MINELRES: MRG press release: Turkey must improve minority rights reforms or face EU exclusion

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Sun Aug 29 17:53:20 2004


Original sender: Chris Chapman <CHRIS.CHAPMAN@mrgmail.org>


Minority Rights Group International 
- press release - 
Turkey must improve minority rights reforms or face EU exclusion 

Minority Rights Group International 

Press Release           11 August 2004      for immediate release 

Turkey must  improve minority rights reforms or face EU exclusion

Turkey's improved treatment of minorities is still considerably below
required standards for EU accession according to a submission to the EU
and the Turkish Government suggesting that reforms remain unimplemented,
due in part to institutional inability to fully accept principles of
minority rights. 'Beyond a facade of reform which looks progressive on
paper, general human and minority rights practice and implementation
still falls far short of standards expected of European Union Members'
stated Minority Rights Group International (MRG), which prepared the
submission. The rights group is calling for far reaching change by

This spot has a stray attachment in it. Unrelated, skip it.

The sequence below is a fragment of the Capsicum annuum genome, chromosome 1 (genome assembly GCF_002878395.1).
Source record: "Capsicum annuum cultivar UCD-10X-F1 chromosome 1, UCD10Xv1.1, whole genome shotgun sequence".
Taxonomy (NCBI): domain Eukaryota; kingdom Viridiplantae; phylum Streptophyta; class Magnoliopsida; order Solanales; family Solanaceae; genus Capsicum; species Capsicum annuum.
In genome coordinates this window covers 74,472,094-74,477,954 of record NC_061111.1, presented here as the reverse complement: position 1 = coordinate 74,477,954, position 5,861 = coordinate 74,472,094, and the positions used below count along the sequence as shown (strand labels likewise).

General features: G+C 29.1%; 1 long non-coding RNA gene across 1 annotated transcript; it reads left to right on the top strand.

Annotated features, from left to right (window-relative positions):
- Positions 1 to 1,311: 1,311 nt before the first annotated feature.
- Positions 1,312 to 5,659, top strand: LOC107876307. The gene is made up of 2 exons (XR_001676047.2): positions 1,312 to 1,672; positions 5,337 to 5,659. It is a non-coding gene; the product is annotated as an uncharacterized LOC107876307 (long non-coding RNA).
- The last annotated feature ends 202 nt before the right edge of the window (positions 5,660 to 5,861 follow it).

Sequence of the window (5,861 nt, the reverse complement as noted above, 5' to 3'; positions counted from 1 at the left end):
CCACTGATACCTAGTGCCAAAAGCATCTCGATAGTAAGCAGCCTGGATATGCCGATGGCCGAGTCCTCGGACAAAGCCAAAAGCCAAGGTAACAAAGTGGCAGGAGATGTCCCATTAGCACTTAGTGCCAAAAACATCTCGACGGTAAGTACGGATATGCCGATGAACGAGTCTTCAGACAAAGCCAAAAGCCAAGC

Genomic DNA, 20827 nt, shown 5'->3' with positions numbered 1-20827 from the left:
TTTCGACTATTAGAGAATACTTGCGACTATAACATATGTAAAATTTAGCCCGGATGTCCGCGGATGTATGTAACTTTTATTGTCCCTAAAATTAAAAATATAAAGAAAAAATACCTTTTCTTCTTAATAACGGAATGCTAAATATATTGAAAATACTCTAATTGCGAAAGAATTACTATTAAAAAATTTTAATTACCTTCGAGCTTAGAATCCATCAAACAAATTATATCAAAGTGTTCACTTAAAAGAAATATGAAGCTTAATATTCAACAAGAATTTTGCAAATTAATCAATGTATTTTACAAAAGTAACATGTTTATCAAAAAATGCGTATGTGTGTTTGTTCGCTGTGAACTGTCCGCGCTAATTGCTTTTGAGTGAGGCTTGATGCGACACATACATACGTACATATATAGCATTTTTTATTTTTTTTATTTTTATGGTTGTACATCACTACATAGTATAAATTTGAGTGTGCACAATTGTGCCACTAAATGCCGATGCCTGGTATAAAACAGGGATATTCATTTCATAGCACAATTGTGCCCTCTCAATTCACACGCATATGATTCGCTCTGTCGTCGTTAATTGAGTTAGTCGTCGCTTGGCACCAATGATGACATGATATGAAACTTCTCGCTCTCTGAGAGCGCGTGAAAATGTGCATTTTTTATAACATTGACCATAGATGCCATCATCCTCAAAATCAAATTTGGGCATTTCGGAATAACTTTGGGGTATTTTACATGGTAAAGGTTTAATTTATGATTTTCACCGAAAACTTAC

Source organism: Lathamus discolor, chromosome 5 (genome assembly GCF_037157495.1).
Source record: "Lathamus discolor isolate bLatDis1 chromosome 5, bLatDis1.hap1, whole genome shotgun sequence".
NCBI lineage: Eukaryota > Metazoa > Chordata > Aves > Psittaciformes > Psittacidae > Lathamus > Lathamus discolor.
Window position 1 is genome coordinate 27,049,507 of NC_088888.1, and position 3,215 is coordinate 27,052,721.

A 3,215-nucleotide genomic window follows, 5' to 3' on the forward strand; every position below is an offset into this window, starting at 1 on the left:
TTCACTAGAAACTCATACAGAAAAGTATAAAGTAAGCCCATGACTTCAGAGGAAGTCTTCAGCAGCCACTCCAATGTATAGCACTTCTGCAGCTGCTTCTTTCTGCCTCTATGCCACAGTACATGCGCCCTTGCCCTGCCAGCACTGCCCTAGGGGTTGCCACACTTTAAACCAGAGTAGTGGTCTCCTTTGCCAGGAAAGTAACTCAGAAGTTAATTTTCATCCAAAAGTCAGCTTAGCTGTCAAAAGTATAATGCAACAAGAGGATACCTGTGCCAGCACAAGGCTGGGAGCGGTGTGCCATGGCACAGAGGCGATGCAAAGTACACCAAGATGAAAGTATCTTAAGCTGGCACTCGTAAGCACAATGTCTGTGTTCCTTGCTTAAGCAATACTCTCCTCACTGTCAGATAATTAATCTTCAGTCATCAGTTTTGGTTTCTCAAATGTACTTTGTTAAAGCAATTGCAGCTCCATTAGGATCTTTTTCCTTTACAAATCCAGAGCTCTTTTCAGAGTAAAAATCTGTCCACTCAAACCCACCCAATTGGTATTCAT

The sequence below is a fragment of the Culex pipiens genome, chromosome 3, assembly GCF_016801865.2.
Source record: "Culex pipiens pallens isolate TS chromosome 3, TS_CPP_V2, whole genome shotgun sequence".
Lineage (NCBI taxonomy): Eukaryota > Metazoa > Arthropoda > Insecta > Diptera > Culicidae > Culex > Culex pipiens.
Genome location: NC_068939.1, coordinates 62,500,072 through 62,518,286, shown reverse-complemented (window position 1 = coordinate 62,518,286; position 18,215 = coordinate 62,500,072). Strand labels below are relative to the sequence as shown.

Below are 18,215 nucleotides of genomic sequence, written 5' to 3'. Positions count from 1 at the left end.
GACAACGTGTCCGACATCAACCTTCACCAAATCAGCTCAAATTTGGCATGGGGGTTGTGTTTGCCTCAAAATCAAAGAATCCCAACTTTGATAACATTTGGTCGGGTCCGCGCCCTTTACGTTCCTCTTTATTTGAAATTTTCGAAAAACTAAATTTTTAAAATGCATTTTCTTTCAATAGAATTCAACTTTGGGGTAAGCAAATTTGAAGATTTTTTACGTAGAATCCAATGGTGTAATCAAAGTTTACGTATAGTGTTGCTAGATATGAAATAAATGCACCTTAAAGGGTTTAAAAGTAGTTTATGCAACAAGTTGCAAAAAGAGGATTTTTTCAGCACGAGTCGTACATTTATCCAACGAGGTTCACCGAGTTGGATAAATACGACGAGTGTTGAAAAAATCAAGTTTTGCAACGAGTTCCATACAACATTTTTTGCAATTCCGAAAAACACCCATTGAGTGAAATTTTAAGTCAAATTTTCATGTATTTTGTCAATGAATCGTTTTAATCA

Turkey and for close scrutiny by the EU before taking forward accession
talks. 

The European Commission is currently preparing its report on Turkey
which will be finalised in September. Based on this, the EU Council
(heads of government) will decide in December whether to open talks with
Turkey on membership. While acknowledging progress on the part of the
state, MRG remains concerned about the depth and extent of reforms which
could easily slip once the barrier of EU membership is crossed. MRG
argues that much remains to be done, from the very basic acceptance and
recognition of minorities, to the actual implementation of both the
letter and the spirit of new laws that purport to allow rights including
the practice of language and religion. MRG's findings have been
submitted to the EU and the Government of Turkey in order to draw the
attention of both to the need for significant changes to be made in an